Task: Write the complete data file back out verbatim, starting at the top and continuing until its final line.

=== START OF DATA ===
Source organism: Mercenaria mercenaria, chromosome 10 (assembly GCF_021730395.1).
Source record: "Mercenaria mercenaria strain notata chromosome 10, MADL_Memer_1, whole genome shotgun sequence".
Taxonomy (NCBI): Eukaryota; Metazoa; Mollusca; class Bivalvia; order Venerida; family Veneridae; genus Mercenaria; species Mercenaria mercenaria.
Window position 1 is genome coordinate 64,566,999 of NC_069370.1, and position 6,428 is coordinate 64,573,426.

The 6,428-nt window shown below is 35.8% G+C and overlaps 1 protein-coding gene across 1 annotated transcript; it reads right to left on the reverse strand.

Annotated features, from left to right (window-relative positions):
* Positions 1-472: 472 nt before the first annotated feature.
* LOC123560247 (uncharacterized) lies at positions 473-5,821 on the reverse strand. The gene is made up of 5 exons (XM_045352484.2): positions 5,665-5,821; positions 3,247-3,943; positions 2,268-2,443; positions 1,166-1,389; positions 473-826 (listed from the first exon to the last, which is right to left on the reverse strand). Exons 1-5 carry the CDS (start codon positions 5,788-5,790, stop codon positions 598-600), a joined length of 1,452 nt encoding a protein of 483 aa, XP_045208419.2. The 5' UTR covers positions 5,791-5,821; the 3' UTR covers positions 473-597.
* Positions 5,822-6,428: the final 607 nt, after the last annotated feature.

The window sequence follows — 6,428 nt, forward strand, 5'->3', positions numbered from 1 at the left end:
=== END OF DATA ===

Source organism: Mercenaria mercenaria, chromosome 10 (assembly GCF_021730395.1).
Source record: "Mercenaria mercenaria strain notata chromosome 10, MADL_Memer_1, whole genome shotgun sequence".
Taxonomy (NCBI): Eukaryota; Metazoa; Mollusca; class Bivalvia; order Venerida; family Veneridae; genus Mercenaria; species Mercenaria mercenaria.
Window position 1 is genome coordinate 64,566,999 of NC_069370.1, and position 6,428 is coordinate 64,573,426.

The 6,428-nt window shown below is 35.8% G+C and overlaps 1 protein-coding gene across 1 annotated transcript; it reads right to left on the reverse strand.

Annotated features, from left to right (window-relative positions):
* Positions 1-472: 472 nt before the first annotated feature.
* LOC123560247 (uncharacterized) lies at positions 473-5,821 on the reverse strand. The gene is made up of 5 exons (XM_045352484.2): positions 5,665-5,821; positions 3,247-3,943; positions 2,268-2,443; positions 1,166-1,389; positions 473-826 (listed from the first exon to the last, which is right to left on the reverse strand). Exons 1-5 carry the CDS (start codon positions 5,788-5,790, stop codon positions 598-600), a joined length of 1,452 nt encoding a protein of 483 aa, XP_045208419.2. The 5' UTR covers positions 5,791-5,821; the 3' UTR covers positions 473-597.
* Positions 5,822-6,428: the final 607 nt, after the last annotated feature.

The window sequence follows — 6,428 nt, forward strand, 5'->3', positions numbered from 1 at the left end: